Annual Event Supports Restoration Of Forrest’s Boyhood Home
By Gregory L Wade
(August 2010 Civil War News)
CHAPEL HILL, Tenn. — The recent Eighth Annual Forrest Homecoming raised more than $4,000 in donations for Sons of Confederate Veterans’ (SCV) efforts to restore Confederate Gen. Nathan Bedford Forrest’s boyhood home.
The June 19 event on the old Forrest home grounds featured historian discussions about Forrest, reenactors and a cavalry demonstration.
In 1830 William Forrest moved his family to the log and frame cabin that was built in 1825 in a remote area of south-central Tennessee, It was a few miles from young Nathan’s birthplace in nearby Chapel Hill. The Forrest family lived at farm for three years before moving to Mississippi when Nathan was 12.
The cabin is the only surviving home place of the cavalry leader. It was occupied as a farm dwelling until the 1960s. The large limestone slabs that serve as steps into the cabin show wear from decades of use.
Gene Andrews, a member of the N.B. Forrest Boyhood Home Committee and an expert on the dwelling’s history, said there was still no running water or electricity when the SCV was deeded the property in 1997.
“We have found newspapers used as insulation with dates as far back as 1929,” he said. Many of the architectural details dating to the construction of the cabin remain intact, including the fireplace mantles, stairways, doors and windows.
The state purchased the 49-acre site in the 1980s with plans to incorporate the cabin and adjoining land as a unit of Henry Horton State Park, which is a few miles away.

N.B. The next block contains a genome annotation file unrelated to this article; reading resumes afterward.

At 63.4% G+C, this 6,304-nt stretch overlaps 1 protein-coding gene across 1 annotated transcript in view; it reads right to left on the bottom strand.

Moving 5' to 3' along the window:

According to Andrews, this effort was killed by those who did not wish to see state funds going to support such a “controversial” figure. In 1997 members of the state legislature, led by historians interested in Forrest, were instrumental in having the property deeded over to the national SCV which has its headquarters in Columbia, Tenn.
Once the SCV acquired the cabin and acreage, since increased to 56 acres, efforts were made to stabilize the structure and four outbuildings from further decay. The six-room cabin, which includes a one-story section added by William Forrest, has been protected from the weather with a new cedar roof.
Progress is being made on the barn and other outbuildings, including a log corn crib and a smokehouse.
“We have cleared out fence lines, trees, scrap farm metal and artifacts from the cabin grounds,” said Andrews. China, glass and other recovered artifacts are being preserved for future display.
Several SCV camps have assisted in the work to “bring the structures to their present good state of repair” said Andrews. Additional work is planned to restore the cabin interior to its Forrest family condition.
Visitors must walk a 2,000-foot gravel driveway to the cabin in an area little changed from the days the Forrest family lived there. It is a widely held tradition that Forrest came to the home place during the war and hosted recruiting barbeques.
Some suggest there remain faint traces of the cooking pits on ground adjoining the current SCV holdings. The cave and spring used by the family are favorite sites for those following the footsteps of the future general. A granite obelisk erected beside the highway that runs through the village commemorates the future general’s 1821 birth.
Andrews said the SCV will continue its mission of “maintenance, restoration and interpretation” of the historic site, which includes plans for a possible visitor center and museum.
Deductible donations may be made to: Boyhood Home Fund, c/o Sons of Confederate Veterans, P.O. Box 59, Columbia, TN 38402.